Manzo v. Malone

Annotate this Case

407 A.2d 310 (1979)

Bertha MANZO et al. v. Fred MALONE et al.

Supreme Judicial Court of Maine.

November 2, 1979.

*311 Libhart, Ferris, Dearborn & Willey by N. Laurence Willey, Jr. (orally), Brewer, for plaintiffs.

Vafiades, Brountas & Kominsky by Lewis V. Vafiades (orally), Bangor, for defendants.


GODFREY, Justice.

Plaintiffs appeal a judgment for the defendant, entered on the verdict of a jury, in an action in Superior Court, Penobscot County. Plaintiffs had sought damages for personal injuries to plaintiff Bertha Manzo when she fell out of an automobile driven by defendant Floyd Malone. Michael Manzo joined his wife's complaint as plaintiff in a count for loss of consortium. Antonette Malone was originally named a defendant as owner of the vehicle, but by consent of the parties at trial, the complaint was dismissed as to her.

From the evidence the jury could have found the following facts: Plaintiffs and defendants were friends. On the morning of January 11, 1977, Bertha asked Floyd for a ride to her mother's house. Because the roads were slippery that morning and plaintiffs' driveway sloped downhill, Bertha went to the highway to meet Floyd. After Floyd brought his car to a full stop, Bertha opened the door and got in the front seat, putting both her feet on the floor and her backside on the seat. She then pulled the door against the car to shut it, and Floyd started to drive away.

After the car was in motion, Bertha noticed that the door was not shut and exclaimed, "Hold it, Fats, the door isn't shut!" She reached across her body with her left hand to grab the armrest of the door. The door swung open and plaintiff fell out of the car on her hands and face, her legs remaining in the car. Injuries resulted to her arms and hands. On hearing Bertha's exclamation, Floyd began to stop the car. He did not apply the brakes with sudden force, and the car traveled a few feet before stopping.

The jury found for the defendant, and the court rendered judgment accordingly. This appeal followed the denial of plaintiffs' motion for a new trial. We deny the appeal.

Appellants assert that the jury finding was manifestly wrong or, alternatively, that the jury erred as a matter of law. In a case of comparative fault where the defendant's fault exceeds that of the claimant, the Maine comparative negligence statute, 14 M.R.S.A. ยง 156 (Supp.1978-79), provides that the jury is to decide the just and equitable extent to which damages must be reduced, having regard to claimant's share in the responsibility for the damage. Nothing in that provision limits the responsibility of the trial court or this *312 Court to review the jury's findings relative to liability where it is claimed that the evidence to support those findings is legally insufficient. See Souza v. Bangor Hydro-Electric Co., Me., 391 A.2d 349, 353 (1978). A review of the record in this case shows that the verdict of the jury was supported by credible evidence on the basis of which the jury could have found that defendant Floyd Malone was not negligent or, if he was, that his causative fault was less than that of plaintiff Bertha Manzo. The jury would have been justified in finding that Bertha attempted to close the door before Floyd stopped the car and that she used her left hand instead of her right, which was close to the door. The jury could have inferred that her action left her somewhat off balance. Since the car door could have appeared to be shut before Floyd set the car in motion, his reaction to the situation could have been perceived as reasonable.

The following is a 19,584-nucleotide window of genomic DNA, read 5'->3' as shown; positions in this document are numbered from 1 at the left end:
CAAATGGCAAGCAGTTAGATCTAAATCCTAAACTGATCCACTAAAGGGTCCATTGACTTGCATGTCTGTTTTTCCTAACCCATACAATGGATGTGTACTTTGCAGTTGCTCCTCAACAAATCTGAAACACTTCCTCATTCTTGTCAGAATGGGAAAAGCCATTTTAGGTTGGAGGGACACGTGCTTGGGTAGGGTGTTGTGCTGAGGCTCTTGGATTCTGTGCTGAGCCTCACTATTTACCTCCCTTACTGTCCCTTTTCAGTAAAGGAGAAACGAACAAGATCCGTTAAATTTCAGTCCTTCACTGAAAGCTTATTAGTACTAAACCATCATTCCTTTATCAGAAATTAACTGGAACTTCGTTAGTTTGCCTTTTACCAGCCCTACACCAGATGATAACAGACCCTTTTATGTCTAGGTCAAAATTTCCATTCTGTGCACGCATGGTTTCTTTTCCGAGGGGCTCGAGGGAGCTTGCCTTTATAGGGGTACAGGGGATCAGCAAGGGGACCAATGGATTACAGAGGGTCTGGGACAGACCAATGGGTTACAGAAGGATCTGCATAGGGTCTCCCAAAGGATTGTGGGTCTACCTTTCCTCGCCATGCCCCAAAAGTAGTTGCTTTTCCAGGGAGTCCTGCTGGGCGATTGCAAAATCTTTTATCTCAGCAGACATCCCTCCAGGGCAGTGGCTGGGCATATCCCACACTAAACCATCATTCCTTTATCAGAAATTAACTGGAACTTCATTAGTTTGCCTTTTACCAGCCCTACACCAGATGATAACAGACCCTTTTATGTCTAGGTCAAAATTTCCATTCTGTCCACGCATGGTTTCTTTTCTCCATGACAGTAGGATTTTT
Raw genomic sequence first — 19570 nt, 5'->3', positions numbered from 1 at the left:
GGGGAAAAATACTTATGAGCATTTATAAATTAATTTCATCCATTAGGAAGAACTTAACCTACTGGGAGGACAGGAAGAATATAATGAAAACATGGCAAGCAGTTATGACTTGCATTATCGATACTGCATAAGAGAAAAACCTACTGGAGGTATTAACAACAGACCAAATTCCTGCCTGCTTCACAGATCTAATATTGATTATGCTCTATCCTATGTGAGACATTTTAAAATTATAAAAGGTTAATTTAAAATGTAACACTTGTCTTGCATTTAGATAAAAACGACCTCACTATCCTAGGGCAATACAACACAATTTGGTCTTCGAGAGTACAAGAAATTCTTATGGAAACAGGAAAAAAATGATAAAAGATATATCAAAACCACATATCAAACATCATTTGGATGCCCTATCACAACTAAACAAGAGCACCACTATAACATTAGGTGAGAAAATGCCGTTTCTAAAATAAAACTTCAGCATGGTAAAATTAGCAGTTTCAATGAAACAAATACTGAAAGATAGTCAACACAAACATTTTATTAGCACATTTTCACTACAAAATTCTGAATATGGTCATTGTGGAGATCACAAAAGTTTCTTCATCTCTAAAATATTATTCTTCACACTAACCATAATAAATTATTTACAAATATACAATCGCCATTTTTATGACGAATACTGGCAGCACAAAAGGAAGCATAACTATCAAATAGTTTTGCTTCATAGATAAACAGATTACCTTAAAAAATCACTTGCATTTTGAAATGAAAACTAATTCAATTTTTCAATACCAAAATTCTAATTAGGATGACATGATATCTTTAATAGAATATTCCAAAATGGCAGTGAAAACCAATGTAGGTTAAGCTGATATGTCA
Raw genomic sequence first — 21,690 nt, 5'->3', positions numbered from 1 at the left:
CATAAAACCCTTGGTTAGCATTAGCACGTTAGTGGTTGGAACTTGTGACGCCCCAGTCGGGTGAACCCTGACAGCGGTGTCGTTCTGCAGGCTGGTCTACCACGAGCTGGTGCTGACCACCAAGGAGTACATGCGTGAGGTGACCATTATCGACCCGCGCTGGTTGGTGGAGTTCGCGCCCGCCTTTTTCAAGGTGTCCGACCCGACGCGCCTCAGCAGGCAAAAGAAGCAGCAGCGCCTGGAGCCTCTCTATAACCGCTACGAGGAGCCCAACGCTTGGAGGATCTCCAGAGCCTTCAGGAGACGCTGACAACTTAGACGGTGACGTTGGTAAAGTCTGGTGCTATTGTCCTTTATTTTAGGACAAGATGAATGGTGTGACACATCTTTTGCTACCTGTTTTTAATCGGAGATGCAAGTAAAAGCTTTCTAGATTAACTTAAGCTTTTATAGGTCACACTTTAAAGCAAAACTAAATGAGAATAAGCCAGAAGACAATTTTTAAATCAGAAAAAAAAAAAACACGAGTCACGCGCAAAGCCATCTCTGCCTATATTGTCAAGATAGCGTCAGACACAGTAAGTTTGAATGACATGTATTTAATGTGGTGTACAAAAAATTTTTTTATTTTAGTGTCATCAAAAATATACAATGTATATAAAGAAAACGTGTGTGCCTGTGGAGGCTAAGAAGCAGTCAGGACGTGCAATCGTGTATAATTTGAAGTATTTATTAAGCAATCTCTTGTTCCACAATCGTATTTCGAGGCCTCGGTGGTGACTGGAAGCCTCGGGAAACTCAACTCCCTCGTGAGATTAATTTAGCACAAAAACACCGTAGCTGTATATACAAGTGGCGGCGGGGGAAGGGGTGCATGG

Appellants also urge that the trial justice committed reversible error by giving the jury an "emergency" instruction. They argue that the instruction was error because no emergency was generated as a matter of law. The evidence presented at trial does not support this argument. The jury could have found that an emergency existed as to either party or both, and the trial justice carefully mentioned that the instruction was applicable to either party.

The entry is:

Appeal denied.

Judgment affirmed.